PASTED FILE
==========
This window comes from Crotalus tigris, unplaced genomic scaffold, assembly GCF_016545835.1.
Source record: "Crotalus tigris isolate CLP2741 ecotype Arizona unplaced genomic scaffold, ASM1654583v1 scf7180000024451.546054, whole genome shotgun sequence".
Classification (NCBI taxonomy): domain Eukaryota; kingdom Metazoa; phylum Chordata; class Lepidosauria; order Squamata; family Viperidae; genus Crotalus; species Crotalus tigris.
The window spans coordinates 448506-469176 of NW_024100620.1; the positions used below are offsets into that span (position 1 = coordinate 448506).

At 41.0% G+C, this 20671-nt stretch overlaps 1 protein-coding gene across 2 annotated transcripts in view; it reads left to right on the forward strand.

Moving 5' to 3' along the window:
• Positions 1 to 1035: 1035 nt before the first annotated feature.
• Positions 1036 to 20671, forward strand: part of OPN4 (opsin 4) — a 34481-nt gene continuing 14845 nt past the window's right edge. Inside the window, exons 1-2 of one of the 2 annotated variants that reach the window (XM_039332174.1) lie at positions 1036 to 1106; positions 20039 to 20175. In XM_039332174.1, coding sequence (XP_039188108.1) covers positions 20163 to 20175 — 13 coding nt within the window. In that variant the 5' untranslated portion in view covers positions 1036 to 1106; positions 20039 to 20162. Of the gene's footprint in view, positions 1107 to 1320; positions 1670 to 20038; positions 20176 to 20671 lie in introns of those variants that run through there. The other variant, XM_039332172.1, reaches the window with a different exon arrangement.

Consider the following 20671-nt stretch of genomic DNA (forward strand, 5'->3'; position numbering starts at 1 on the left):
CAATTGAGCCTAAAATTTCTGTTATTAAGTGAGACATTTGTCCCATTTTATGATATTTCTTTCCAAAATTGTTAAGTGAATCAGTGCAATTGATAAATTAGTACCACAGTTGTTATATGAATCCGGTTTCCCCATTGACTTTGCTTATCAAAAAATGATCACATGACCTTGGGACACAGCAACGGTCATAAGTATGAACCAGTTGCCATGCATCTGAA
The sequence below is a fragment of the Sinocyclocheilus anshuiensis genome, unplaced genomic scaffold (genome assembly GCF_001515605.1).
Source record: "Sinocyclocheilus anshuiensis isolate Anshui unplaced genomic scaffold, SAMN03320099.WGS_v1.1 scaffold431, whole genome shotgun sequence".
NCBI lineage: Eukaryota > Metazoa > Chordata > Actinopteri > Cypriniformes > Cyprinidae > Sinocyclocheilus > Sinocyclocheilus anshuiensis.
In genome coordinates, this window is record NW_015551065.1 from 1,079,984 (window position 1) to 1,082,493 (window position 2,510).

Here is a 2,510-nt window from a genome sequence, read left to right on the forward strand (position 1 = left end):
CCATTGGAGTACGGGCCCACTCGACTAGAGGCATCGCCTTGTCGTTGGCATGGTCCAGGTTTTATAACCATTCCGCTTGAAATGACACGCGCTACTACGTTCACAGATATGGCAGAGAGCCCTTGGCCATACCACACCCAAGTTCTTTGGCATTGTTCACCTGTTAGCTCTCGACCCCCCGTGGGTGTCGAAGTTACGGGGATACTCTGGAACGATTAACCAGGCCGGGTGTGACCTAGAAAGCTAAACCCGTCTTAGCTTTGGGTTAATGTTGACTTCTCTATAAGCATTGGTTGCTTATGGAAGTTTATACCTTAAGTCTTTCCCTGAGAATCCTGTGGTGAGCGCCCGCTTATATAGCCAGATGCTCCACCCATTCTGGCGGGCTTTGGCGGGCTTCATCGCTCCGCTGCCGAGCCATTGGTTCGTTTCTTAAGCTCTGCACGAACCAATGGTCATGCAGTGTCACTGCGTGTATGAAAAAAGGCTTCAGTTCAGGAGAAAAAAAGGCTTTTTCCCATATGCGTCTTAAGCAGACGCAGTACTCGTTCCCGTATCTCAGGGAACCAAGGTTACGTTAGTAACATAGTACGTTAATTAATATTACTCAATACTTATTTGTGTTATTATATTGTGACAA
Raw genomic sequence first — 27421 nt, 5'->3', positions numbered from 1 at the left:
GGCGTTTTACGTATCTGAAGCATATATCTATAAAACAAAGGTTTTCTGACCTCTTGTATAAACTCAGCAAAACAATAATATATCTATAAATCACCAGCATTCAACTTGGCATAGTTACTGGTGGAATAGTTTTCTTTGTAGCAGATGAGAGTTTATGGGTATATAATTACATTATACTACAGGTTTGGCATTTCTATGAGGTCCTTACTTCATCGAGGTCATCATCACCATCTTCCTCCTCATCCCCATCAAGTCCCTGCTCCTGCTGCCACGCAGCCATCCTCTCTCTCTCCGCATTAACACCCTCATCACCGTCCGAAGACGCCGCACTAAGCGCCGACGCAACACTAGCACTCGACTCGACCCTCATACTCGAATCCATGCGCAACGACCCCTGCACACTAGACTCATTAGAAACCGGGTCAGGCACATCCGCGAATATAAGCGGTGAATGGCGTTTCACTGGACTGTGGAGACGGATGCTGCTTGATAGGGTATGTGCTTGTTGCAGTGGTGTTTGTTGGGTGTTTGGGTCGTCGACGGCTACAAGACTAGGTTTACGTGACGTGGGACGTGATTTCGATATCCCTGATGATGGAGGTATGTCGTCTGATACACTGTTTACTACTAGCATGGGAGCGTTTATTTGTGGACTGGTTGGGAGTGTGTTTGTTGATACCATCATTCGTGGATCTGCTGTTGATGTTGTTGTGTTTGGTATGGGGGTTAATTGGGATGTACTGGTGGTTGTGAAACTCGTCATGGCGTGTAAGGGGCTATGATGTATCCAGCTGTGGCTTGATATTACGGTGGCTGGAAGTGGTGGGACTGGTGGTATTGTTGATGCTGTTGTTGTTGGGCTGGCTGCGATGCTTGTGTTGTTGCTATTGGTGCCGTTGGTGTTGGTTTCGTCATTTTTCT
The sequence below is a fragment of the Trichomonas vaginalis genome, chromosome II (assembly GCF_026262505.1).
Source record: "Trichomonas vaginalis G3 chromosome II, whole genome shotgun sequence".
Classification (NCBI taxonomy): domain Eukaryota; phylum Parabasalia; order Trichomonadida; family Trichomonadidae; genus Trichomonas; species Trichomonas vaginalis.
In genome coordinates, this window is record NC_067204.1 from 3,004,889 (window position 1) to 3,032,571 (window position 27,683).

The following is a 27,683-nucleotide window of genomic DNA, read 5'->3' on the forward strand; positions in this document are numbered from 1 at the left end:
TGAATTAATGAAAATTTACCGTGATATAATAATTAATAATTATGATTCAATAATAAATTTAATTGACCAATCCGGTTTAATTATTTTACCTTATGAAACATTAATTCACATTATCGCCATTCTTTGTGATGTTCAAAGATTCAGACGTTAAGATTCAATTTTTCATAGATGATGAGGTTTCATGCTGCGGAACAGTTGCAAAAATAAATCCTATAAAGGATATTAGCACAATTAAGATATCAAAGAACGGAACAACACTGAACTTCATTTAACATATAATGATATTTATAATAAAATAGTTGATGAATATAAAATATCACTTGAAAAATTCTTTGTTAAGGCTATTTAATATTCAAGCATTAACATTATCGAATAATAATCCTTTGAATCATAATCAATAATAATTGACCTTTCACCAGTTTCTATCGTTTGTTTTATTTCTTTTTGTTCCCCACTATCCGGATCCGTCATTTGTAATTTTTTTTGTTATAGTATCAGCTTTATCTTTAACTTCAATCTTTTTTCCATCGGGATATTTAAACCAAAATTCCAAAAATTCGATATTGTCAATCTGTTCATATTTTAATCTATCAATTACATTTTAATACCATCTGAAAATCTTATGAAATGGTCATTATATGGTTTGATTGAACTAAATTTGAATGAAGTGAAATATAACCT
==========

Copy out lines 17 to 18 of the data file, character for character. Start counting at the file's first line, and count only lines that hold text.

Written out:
Raw genomic sequence first — 27421 nt, 5'->3', positions numbered from 1 at the left:
GGCGTTTTACGTATCTGAAGCATATATCTATAAAACAAAGGTTTTCTGACCTCTTGTATAAACTCAGCAAAACAATAATATATCTATAAATCACCAGCATTCAACTTGGCATAGTTACTGGTGGAATAGTTTTCTTTGTAGCAGATGAGAGTTTATGGGTATATAATTACATTATACTACAGGTTTGGCATTTCTATGAGGTCCTTACTTCATCGAGGTCATCATCACCATCTTCCTCCTCATCCCCATCAAGTCCCTGCTCCTGCTGCCACGCAGCCATCCTCTCTCTCTCCGCATTAACACCCTCATCACCGTCCGAAGACGCCGCACTAAGCGCCGACGCAACACTAGCACTCGACTCGACCCTCATACTCGAATCCATGCGCAACGACCCCTGCACACTAGACTCATTAGAAACCGGGTCAGGCACATCCGCGAATATAAGCGGTGAATGGCGTTTCACTGGACTGTGGAGACGGATGCTGCTTGATAGGGTATGTGCTTGTTGCAGTGGTGTTTGTTGGGTGTTTGGGTCGTCGACGGCTACAAGACTAGGTTTACGTGACGTGGGACGTGATTTCGATATCCCTGATGATGGAGGTATGTCGTCTGATACACTGTTTACTACTAGCATGGGAGCGTTTATTTGTGGACTGGTTGGGAGTGTGTTTGTTGATACCATCATTCGTGGATCTGCTGTTGATGTTGTTGTGTTTGGTATGGGGGTTAATTGGGATGTACTGGTGGTTGTGAAACTCGTCATGGCGTGTAAGGGGCTATGATGTATCCAGCTGTGGCTTGATATTACGGTGGCTGGAAGTGGTGGGACTGGTGGTATTGTTGATGCTGTTGTTGTTGGGCTGGCTGCGATGCTTGTGTTGTTGCTATTGGTGCCGTTGGTGTTGGTTTCGTCATTTTTCT